What Is Cirrhosis of the Liver?
Cirrhosis of the liver is when liver tissue hardens, liver cells begin to scar, and a state of perpetual inflammation sets in. It is a disease which continues to worsen as time passes, as the liver is unable to function properly. Once cirrhosis begins, there is no cure, although diet and natural treatment for liver cirrhosis can help.
What causes this disease? More often than not, the culprit is excessive alcohol consumption. Years of saturating the body with toxins such as alcohol, especially when combined with a poor diet, eventually take their toll on the liver. The liver is one of the main avenues of detoxification in the body; it helps to purify the blood. It also plays a central role in breaking down fats and absorbing nutrients through the secretion of bile. Once diagnosed, abstaining from alcohol and following a strict cirrhosis of the liver diet are absolutely necessary, forcing people to make huge life changes in order to sustain their health. The hepatitis C virus and malnutrition are also causes.
A Healthy Diet
Natural treatment for liver cirrhosis includes eating a specific diet. A specific diet can appear extremely demanding, particularly for people who are used to eating a standard American diet (SAD), rich in meats, dairy, and processed foods. It is however important because the liver can no longer take the strain of heavy digestion and a deluge of waste from unhealthy foods. It also cannot handle excess vitamin A, found in almost all animal products. Talk to your doctor about what is right for you and take into consideration the following dietary guidelines.
An extreme diet for liver cirrhosis is almost completely vegetarian. Red meat, chicken, and pork should be eliminated, and fish should only be consumed once or twice a week. Milk, butter, margarine, and any hydrogenated fatty acids should be avoided; so as to prevent undue work for the liver. Even sugary foods, white flour based foods, processed and fried foods, white rice, any stimulants, including caffeine or herbal stimulants, spices, salt, and pepper are not a part of the cirrhosis of the liver diet.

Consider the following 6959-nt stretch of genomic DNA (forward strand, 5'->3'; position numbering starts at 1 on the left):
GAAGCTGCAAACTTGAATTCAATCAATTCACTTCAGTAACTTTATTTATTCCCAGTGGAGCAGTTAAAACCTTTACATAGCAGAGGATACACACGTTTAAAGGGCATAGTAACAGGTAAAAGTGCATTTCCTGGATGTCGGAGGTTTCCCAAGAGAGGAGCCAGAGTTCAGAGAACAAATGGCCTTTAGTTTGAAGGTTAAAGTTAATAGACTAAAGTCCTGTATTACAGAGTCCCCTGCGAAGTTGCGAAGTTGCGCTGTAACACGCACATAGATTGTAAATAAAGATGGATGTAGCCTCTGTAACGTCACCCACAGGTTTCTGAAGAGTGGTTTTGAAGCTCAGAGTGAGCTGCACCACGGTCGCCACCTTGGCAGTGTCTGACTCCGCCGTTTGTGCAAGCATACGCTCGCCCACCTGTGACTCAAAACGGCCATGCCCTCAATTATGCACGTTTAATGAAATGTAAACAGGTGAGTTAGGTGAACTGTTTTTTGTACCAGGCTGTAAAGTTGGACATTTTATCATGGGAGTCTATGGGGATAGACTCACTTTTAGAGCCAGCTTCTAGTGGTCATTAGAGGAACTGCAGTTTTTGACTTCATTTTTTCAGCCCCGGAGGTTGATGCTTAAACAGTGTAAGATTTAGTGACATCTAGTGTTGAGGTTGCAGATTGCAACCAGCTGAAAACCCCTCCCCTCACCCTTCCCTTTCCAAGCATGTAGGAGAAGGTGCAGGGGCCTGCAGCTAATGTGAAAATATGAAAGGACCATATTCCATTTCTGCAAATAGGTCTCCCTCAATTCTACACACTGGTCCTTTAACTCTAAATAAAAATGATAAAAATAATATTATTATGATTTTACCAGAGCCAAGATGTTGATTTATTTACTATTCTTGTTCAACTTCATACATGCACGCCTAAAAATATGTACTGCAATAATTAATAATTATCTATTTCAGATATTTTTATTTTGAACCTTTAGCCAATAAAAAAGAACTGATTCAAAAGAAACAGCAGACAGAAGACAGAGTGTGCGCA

What can be eaten then? Plenty of fruits and vegetables, fresh fruit and vegetable juices and raw foods, such as almonds, grains, and seeds, uncooked, cold-pressed oils, and raw goat cheese. Whole grains, such as brown rice and oatmeal. Cooked oils, nuts, and seeds can be harmful as their fatty acids will be more difficult to digest. It is helpful to start the cirrhosis of the liver diet with two weeks of consuming only raw fruits, vegetables, and fresh juices.
Eat plenty of vitamin K rich foods for blood clotting, such as green leafy vegetables; potassium rich foods, such as bananas, prunes, and brewer’s yeast; legumes, as they contain the amino acid arginine, which helps detoxify ammonia, and cleansing juices, such as beet, carrot, and cucumber. This diet will not cure the disease, but it will slow its progression.
Nutritional Therapy and Herbs
Aside from eating well, using a natural treatment for liver cirrhosis can support the liver and promote healing. Evening primrose oil supplements are beneficial as they help to balance essential fatty acids in the body — many people with liver disease have imbalances. Garlic supplements help by naturally detoxifying the bloodstream, lessening the work of the liver.
There are also a number of useful herbal treatments to use. Alfalfa and nettles are rich in vitamin K and promote digestive health; aloe vera juice helps to cleanse, heal, and reduce inflammation; burdock, dandelion, and red clover are all common blood cleansers. Drink one to three cups of any of these herbal teas every day, and drink aloe vera juice in the morning and the evening. Milk thistle extract has also proven to help repair the liver in research.
Whatever treatment is used, or diet followed, remember that cirrhosis is a very serious disorder. If you believe you may be suffering, consult your health care practitioner.
Balch, Phyllis A. “Prescription for Nutritional Healing” Fourth Edition (Penguin Books, 2006).
photo credit: Plindberg
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